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Music

Ray Stevens, country music’s comedy hero, on being inducted into the Country Music Hall of Fame

2019 Country Music Hall of Fame Medallion Ceremony
Ray Stevens, center, at the Country Music Hall of Fame ceremony on Oct. 20 in Nashville. He keeps making new music, he says, because “I still have things I want to say musically in a public forum.”
(Jason Kempin / Getty Images )

Ray Stevens has made a career in country music from zigging when the rest of the industry zagged.

Looking to stake his claim on the music charts and stand out from other artists, he composed and sang clever and catchy novelty songs, such as “Ahab the Arab,” “Gitarzan” and “The Streak.” He would later countrify the American songbook with a breezy, banjo-driven version of “Misty.”

The 80-year-old performer, also known for heartfelt songs such as his Grammy-winning No.1 hit “Everything Is Beautiful,” was inducted Oct. 20 into the Country Music Hall of Fame. The honor, which he professed left him “flabber and gasted,” celebrates a prolific career that spans work as a session musician, producer and solo artist with 45 studio albums and more than 90 singles and two Grammys (for “Misty” and “Everything Is Beautiful”).

He was inducted into the Nashville Songwriters Hall of Fame in 1980. His collection “Comedy Video Classics” has sold millions of copies. These days, Stevens tours occasionally but is more likely to be found performing in his own 700-seat theater, the CabaRay, in Nashville, which the Georgia native has called home for more than 55 years. He could do a concert just of his greatest hits, but Stevens likes to mix in new songs — he says he has four albums’ worth of new material awaiting release.

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Before his Country Music Hall induction, Stevens spoke to The Times about his long career, including producing a young Dolly Parton and what he tells aspiring musicians seeking his advice — all with his characteristic sense of homespun humor. (Some of the questions have been edited for clarity and brevity.)

Did you grow up in a musical household?

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We were just an average American family. My parents loved music and listened to it. I had a propensity for music at an early age and my mother bought a piano — a used upright — and insisted I take piano lessons. I was 6 years old. I wanted to go outside and play baseball with the other guys, but I had to practice an hour a day. I’m glad she wanted me to do that. I would have made a lousy baseball player.

Who did you listen to growing up?

Cotton mill towns in northern Georgia played country music, don’t worry about that. You’re going to hear Lefty Frizzell, Eddy Arnold and Ernest Tubb. In high school, I learned to appreciate R&B groups like the Clovers and the Drifters. Ray Charles was a big influence. And hanging with musicians, you run into a lot of jazz buffs. I got into all the jazz guys like Dave Brubeck.

You’re best known for your novelty songs, like “Ahab the Arab,” “Gitarzan” and “The Streak.” Who were your comedy influences? You grew up in radio’s golden age; did you listen to comedians like Jack Benny?

Certainly. Red Skelton too. I loved to listen to him and watch him on TV. I think I was 6 or 7 when TV first came out. Black and white, only ran several hours a day. I used to watch the test patterns.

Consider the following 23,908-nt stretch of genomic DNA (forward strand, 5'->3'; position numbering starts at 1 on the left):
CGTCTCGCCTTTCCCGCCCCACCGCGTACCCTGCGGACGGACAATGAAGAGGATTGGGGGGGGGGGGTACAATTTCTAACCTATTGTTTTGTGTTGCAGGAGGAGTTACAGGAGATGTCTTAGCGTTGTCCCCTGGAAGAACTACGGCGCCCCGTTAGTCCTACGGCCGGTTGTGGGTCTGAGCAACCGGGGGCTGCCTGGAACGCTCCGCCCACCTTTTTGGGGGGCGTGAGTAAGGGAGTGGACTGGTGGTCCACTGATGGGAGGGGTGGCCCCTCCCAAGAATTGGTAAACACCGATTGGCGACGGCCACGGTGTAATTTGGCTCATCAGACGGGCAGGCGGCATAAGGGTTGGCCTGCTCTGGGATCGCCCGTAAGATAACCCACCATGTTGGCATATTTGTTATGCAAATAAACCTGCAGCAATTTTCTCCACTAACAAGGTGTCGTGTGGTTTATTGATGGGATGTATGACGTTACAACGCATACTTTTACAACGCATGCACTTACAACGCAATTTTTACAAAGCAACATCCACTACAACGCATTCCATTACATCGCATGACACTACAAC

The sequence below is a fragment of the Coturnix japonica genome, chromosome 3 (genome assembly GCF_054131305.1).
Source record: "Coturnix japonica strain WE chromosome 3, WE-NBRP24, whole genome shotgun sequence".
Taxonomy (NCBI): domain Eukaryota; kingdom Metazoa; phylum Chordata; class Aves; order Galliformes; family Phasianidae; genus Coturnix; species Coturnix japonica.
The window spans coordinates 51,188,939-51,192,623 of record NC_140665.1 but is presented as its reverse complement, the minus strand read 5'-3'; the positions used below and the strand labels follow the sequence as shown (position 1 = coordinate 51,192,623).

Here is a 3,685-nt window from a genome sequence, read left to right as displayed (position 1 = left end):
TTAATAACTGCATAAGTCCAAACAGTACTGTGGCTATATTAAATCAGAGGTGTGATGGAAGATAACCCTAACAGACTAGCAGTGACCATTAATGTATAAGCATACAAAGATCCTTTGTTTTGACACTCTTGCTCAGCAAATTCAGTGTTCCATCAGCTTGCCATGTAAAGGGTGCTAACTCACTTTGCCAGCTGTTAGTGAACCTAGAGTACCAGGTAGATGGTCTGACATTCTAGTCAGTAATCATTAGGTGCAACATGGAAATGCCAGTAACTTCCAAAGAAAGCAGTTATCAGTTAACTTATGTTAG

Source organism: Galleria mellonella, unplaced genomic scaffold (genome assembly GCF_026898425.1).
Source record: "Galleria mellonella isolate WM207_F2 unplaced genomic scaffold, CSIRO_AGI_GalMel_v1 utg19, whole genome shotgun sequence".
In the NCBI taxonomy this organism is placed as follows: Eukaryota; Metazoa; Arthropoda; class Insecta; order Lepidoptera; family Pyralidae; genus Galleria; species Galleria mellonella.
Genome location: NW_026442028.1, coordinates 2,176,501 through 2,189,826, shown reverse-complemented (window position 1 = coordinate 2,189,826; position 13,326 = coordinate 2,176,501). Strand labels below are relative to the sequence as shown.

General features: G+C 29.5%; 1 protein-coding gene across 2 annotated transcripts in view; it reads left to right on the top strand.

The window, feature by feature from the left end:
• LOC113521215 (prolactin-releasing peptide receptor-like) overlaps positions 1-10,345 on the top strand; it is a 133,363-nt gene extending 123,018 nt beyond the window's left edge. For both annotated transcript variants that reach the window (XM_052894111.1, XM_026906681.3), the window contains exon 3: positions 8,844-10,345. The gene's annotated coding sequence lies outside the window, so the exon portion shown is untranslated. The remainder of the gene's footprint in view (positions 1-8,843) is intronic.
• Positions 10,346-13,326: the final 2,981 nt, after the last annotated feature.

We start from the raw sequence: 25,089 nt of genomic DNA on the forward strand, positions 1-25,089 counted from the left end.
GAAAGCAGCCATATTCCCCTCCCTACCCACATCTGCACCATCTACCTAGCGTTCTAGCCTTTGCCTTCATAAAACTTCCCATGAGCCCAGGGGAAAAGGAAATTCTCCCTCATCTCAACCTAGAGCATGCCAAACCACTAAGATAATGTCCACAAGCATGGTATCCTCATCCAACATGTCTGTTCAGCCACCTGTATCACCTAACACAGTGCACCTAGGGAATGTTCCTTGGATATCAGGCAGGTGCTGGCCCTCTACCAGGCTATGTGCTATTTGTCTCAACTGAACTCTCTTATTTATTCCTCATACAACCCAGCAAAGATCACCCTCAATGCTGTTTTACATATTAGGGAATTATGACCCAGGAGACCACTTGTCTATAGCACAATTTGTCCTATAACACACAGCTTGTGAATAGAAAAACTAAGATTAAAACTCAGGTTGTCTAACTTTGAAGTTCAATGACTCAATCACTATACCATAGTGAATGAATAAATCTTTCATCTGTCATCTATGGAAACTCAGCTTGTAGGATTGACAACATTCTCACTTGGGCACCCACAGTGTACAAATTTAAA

What was your career plan?

I didn’t have a plan. I’ve never had time. I might have done better if I had made one, but be that as it may …

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You wrote and produced one of Dolly Parton’s first singles, “Busy Signal,” in 1966.

It didn’t make it, but it should have. It was a hell of a record. She’s dyed-in-the-wool country and it was more like her later ‘9-5’ sound. But she’s always been talented, always been smart and always been pretty. I remember she came to my house before a recording session and my wife, Penny, saw her. She took me into my office and was very inquisitive. [He laughs.]

Mel Tillis Memorial
Ray Stevens performs at Singer/Songwriter/Comedian. Member of both The Nashville Songwriters Hall of Fame and Country Music Hall of Fame Mel Tillis Memorial at Ryman Auditorium on January 31, 2018 in Nashville, Tennessee.
(R. Diamond/Getty Images)

At this stage in your career, you could probably just go out and play your hits. Why is it important for you to keep creating new music?

I enjoy it, No. 1. No. 2, I still have things I want to say musically in a public forum. I’ve got four albums in the can. We’re just now finishing a studio here, and I will be able to get back in there and finish things I’ve started.

So retirement isn’t on the horizon?

I feel fine; I’ll probably keel over after I hang up the phone. [He laughs.] But I’m gonna do what I want to do because I can.

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What do you tell musicians when they ask you advice?

[I tell them] you gotta have three things: natural talent, you have to be motivated and you gotta have your health. You can’t go out there and drink a lot and take drugs. You will not stay the course. Your body will fail you pretty quick.

We live in very partisan and divided times. We sure could use another song like ‘Everything Is Beautiful.’ Could you get on that, please?

I’ll do the best I can.


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